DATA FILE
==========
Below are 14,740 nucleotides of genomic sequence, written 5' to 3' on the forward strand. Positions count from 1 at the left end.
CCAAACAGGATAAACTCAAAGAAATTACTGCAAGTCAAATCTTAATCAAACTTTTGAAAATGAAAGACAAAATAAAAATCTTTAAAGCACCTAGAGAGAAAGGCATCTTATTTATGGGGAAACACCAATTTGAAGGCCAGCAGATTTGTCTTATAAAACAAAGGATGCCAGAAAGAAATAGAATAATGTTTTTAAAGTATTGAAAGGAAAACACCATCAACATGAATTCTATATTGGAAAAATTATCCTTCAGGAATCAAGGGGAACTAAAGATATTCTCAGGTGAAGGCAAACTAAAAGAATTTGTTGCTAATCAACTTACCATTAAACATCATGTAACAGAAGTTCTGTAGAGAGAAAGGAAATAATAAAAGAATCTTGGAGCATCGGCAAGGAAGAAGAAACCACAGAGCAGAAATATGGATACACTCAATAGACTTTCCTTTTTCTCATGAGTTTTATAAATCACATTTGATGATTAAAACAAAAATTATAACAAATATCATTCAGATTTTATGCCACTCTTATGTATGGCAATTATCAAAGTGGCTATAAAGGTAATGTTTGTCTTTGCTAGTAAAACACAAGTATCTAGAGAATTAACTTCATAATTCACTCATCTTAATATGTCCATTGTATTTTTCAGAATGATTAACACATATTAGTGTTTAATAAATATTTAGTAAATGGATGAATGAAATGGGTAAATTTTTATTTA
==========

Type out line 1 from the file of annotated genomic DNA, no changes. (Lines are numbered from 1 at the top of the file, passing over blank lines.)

Below are 14,740 nucleotides of genomic sequence, written 5' to 3' on the forward strand. Positions count from 1 at the left end.